£19 billion owed in everyday bills, as Citizens Advice reveals it helps 1 person every 3 minutes with bailiff issues

Citizens Advice is calling for better regulation of unaccountable bailiff firms as it reveals households have fallen behind on their essential bills, such as council tax and utilities, by an estimated £18.9 billion.

Last year, the charity helped one person every 3 minutes with bailiff issues. In 2014, the government introduced reforms which were meant to protect people from unfair practices. Yet since then, Citizens Advice has seen a 24% rise in bailiff problems.

In July, MPs on the Treasury Select Committee said government and local authorities were "worst in class" for debt collection, and that bailiff use can cause additional problems.

Falling behind on household bills typically has more severe consequences than missing consumer credit repayments, like overdrafts and personal loans. People can face having their essential services cut off, can be kicked out of their home due to rent arrears or even face prison if they get behind on their council tax. Citizens Advice is concerned that aggressive tactics are also having serious knock-on effects, leading to further debt and mental health problems.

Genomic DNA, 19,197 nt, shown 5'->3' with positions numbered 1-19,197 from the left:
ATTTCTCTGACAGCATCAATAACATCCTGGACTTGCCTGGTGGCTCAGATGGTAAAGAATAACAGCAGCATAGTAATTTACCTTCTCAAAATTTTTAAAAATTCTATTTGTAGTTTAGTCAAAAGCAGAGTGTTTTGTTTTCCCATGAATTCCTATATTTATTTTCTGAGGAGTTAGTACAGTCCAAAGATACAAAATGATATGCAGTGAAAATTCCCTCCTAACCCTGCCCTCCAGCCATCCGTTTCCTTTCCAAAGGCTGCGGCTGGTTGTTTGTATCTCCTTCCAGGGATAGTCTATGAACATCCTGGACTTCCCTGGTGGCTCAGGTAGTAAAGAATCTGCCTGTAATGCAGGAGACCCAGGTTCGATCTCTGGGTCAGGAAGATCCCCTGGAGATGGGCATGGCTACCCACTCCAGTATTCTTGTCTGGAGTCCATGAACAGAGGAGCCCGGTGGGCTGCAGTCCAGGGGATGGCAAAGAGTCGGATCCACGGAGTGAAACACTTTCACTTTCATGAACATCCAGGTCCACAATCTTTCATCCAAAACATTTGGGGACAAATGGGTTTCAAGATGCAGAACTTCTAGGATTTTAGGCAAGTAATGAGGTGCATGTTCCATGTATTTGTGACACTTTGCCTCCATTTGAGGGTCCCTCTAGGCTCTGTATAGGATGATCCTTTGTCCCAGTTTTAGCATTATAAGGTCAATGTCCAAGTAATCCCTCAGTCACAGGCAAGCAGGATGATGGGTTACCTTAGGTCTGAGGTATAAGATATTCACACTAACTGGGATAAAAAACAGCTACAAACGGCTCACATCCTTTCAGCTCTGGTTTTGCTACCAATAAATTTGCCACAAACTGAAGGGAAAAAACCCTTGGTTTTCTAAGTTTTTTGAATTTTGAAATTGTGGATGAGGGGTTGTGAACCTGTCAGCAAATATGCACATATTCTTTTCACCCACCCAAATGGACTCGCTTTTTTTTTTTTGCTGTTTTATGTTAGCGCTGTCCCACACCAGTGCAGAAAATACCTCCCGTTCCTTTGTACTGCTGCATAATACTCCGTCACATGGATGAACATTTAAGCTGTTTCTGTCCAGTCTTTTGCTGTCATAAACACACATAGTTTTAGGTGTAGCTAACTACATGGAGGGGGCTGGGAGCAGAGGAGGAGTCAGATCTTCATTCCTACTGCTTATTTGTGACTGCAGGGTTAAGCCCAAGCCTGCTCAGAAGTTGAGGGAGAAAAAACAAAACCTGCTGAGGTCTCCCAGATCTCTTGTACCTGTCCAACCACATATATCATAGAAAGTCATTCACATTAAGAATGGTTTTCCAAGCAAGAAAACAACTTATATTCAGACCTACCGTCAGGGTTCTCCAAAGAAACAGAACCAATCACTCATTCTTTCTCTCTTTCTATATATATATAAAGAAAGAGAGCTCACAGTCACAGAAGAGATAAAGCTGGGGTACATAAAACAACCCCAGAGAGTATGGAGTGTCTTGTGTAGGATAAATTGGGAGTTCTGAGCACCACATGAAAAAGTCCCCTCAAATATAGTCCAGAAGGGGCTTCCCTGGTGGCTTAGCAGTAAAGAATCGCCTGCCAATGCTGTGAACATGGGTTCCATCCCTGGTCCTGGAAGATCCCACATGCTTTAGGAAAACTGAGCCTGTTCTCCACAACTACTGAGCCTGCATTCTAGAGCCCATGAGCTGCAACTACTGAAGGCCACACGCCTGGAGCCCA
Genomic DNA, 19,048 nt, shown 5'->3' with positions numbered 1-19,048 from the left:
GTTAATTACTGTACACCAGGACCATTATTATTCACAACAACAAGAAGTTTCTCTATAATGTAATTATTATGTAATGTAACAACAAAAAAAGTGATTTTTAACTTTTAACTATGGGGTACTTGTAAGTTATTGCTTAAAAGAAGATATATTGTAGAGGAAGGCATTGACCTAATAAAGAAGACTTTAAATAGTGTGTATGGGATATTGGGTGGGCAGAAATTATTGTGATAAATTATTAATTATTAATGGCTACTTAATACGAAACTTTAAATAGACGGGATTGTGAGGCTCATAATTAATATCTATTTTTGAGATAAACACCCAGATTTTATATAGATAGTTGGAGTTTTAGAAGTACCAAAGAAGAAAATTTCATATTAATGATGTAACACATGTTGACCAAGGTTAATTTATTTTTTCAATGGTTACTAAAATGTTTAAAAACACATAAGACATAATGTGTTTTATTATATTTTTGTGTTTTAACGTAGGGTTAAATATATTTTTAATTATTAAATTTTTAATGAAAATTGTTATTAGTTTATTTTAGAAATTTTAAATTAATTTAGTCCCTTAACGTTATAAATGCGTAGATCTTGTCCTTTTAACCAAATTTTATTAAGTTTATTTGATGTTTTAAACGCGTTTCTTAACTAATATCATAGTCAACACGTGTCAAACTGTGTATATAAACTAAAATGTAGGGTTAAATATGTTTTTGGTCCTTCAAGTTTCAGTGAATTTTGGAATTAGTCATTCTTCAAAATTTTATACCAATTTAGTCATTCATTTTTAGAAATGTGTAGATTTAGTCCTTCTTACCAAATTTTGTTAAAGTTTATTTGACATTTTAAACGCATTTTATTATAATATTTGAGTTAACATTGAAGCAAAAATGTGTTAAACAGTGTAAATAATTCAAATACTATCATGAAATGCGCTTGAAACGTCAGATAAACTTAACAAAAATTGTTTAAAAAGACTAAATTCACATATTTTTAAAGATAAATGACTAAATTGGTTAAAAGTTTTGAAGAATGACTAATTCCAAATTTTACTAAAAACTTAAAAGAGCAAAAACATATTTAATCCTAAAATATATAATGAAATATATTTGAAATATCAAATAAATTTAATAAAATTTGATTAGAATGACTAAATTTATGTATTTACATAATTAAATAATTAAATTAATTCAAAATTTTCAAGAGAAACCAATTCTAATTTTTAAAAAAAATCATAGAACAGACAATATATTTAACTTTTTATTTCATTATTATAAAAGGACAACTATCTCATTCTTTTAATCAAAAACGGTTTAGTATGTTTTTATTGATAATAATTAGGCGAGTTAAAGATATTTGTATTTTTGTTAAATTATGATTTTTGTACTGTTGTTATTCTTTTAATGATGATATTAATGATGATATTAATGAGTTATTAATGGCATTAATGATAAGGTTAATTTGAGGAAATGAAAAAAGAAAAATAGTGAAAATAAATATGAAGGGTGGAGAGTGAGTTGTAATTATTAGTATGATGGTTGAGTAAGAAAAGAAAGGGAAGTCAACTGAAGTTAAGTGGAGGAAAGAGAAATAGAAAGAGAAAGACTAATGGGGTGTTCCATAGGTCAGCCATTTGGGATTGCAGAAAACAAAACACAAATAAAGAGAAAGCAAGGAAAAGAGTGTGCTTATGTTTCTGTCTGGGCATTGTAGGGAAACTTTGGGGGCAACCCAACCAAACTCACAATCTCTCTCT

In one example, Citizens Advice helped a retired couple who - for the first time in their lives - had fallen behind on some of their essential bills and owed £700 in council tax. The bailiffs who came to collect the debt were aggressive and demanded the full amount immediately, saying they were going to call the police if the couple couldn't pay. The couple are now afraid to open their front door.

Citizens Advice says it has seen a significant increase in the proportion of debt issues it helps people with that are related to household bill debts since 2011. Since then, problems with these kinds of debts have overtaken the number of consumer credit issues that people are seeking the charity's help with.

Its figures show the people it helps with household bill problems tend to be in a more precarious financial position than those with consumer credit debts. The charity says people with household bill debt were 37% more likely to be out of full-time employment and almost 1 in 3 people (34%) had a mental health problem.

Gillian Guy, Chief Executive of Citizens Advice, said:

"One person every 3 minutes come to us for help with bailiff issues. Families are living in fear of a visit from the bailiffs, and small missed bills can skyrocket through excessive enforcement fees.